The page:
Deep Vein Thrombosis (DVT) is a dangerous health condition occurring in the pelvis or leg area. Recent studies have shown that its onset has been linked to long-haul flights due to dehydration, low cabin pressure, and cramped conditions inside an airplane. During DVT, the blood clots inside the blood vessel, preventing healthy circulation to the affected area. While this vascular condition is relatively uncommon, since only one case is diagnosed in every 4,565 flights, it can have disastrous complications if left untreated. Read on below to properly inform yourself about Deep Vein Thrombosis and how you can stay safe during your next airplane ride.
Individuals Most At Risk
Anyone can contract Deep Vein Thrombosis, but certain individuals are more at risk than others. The most susceptible groups are smokers, pregnant women, senior citizens, and women taking estrogen pills. Travellers who are dehydrated, suffer from varicose veins, or have mobility issues are also increasingly vulnerable. Therefore, members of these factions should exercise even greater caution during long-haul flights.
Symptoms of DVT
While Deep Vein Thrombosis is sometimes asymptomatic, there are often visible warning signs. The most common symptom is painful swelling in the leg, often within the calf area. This swelling happens when a clot has blocked the blood flow, causing pain and inflammation to the affected bodily region. Other symptoms that may be observed are aching, warm skin, and red skin, frequently below and behind the knee.
Ways To Stay Safe
The best way to prevent Deep Vein Thrombosis is to move around as much as possible. Keeping mobile will help the blood flow to continue circulating normally, thus preventing clots from forming. While seated, practice stretching, flexing, and bouncing your legs. Once the seatbelt sign has been turned off, try walking up and down the aisle every hour. These suggestions may seem small, but they go a long way in ensuring in-flight prevention against DVT.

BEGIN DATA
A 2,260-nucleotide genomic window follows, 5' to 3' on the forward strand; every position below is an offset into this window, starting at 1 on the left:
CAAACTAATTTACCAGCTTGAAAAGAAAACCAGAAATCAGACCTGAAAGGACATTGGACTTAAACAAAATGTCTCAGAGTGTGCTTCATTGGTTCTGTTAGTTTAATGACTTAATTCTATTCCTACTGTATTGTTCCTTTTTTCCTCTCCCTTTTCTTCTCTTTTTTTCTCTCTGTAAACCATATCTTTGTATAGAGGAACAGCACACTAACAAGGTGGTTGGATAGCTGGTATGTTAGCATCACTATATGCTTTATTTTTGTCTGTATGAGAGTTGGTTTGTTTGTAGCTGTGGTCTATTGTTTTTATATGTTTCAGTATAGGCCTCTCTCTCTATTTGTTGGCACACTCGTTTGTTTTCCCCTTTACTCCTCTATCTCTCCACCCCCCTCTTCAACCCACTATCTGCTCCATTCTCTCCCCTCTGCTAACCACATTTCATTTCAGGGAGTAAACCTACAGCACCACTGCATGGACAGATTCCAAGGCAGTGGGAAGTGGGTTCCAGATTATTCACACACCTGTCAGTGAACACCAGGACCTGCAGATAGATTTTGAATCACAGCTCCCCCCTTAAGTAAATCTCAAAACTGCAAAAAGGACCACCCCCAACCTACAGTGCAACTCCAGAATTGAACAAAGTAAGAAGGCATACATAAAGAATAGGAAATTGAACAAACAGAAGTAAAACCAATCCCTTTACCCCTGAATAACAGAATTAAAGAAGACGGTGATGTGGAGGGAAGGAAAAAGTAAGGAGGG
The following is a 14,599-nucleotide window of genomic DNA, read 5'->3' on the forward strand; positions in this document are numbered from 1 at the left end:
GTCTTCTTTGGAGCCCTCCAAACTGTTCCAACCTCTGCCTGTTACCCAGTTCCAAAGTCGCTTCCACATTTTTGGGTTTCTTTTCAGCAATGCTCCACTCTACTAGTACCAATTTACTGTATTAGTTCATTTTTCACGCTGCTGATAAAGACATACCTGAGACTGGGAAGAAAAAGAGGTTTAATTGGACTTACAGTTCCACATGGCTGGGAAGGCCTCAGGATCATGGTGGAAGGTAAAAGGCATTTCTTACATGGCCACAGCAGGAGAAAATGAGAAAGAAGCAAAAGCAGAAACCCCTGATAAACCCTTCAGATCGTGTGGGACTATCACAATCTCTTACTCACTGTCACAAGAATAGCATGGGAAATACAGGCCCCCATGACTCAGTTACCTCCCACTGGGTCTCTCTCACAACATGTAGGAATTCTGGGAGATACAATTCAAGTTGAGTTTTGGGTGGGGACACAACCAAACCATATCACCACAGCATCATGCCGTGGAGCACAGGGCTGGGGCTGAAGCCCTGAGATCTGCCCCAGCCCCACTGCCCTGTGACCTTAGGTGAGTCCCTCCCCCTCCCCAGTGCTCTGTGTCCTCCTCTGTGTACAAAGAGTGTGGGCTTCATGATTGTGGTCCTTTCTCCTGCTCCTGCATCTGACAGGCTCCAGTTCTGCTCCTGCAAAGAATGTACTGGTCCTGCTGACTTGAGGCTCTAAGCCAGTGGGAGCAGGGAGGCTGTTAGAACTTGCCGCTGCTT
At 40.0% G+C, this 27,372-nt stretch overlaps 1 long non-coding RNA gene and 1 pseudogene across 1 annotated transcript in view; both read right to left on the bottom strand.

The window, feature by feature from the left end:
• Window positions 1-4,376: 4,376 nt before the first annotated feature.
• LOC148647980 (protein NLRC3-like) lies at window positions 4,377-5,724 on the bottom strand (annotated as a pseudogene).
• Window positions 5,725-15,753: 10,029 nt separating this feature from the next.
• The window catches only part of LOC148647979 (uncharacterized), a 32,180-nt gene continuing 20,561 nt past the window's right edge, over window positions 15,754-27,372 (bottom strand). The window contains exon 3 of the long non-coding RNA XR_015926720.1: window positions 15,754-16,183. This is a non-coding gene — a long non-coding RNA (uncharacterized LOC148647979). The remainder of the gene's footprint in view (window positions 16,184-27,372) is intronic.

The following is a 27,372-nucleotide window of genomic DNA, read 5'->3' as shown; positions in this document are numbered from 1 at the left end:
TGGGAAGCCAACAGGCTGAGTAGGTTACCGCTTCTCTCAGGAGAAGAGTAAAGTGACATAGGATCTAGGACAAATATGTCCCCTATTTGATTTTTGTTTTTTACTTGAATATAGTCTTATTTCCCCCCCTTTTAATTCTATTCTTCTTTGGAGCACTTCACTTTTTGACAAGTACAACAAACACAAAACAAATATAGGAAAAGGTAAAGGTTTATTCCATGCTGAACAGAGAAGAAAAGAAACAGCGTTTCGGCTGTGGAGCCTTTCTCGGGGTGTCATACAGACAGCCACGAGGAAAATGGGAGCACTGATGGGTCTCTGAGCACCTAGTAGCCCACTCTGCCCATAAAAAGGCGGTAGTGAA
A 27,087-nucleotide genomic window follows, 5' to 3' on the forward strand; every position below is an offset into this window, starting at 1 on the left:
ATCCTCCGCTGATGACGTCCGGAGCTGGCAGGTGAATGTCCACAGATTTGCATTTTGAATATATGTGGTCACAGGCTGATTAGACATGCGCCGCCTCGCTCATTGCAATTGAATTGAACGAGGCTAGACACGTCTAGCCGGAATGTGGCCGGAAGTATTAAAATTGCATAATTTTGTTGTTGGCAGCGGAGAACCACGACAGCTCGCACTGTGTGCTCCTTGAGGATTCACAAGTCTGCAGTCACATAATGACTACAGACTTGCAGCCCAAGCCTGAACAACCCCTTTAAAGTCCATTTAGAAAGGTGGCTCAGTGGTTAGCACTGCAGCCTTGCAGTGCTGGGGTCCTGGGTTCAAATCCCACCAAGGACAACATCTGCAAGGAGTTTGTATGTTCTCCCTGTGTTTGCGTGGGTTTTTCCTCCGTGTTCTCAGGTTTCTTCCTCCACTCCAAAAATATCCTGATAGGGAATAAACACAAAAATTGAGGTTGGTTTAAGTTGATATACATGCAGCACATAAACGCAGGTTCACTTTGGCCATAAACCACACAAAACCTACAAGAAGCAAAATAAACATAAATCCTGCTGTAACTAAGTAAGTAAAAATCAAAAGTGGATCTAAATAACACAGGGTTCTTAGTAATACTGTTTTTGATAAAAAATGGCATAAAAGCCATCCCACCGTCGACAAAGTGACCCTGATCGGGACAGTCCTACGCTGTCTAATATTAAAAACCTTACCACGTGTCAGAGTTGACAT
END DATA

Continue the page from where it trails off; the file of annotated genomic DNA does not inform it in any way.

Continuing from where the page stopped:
Another important step is to stay hydrated. Pack a water bottle in your carry-on, and avoid the in-flight consumption of diuretics like alcohol, coffee, and tea. Dehydration can cause blood to thicken and move sluggishly, so it's necessary to drink plenty of fluids. As well, some research shows that compression socks are beneficial against DVT. This specialized footwear is designed to speed up blood flow, which helps to fight off future clots.
Finally, if you believe you've developed Deep Vein Thrombosis after a long-haul flight, contact your doctor immediately. Left untreated, this condition can pose serious health complications, such as clot extension, pulmonary embolus, and even death. But if DVT is identified quickly and given proper medical care, the blood clot can usually be dissolved and the vascular health will return to normal.
Author: L.m.l. Turner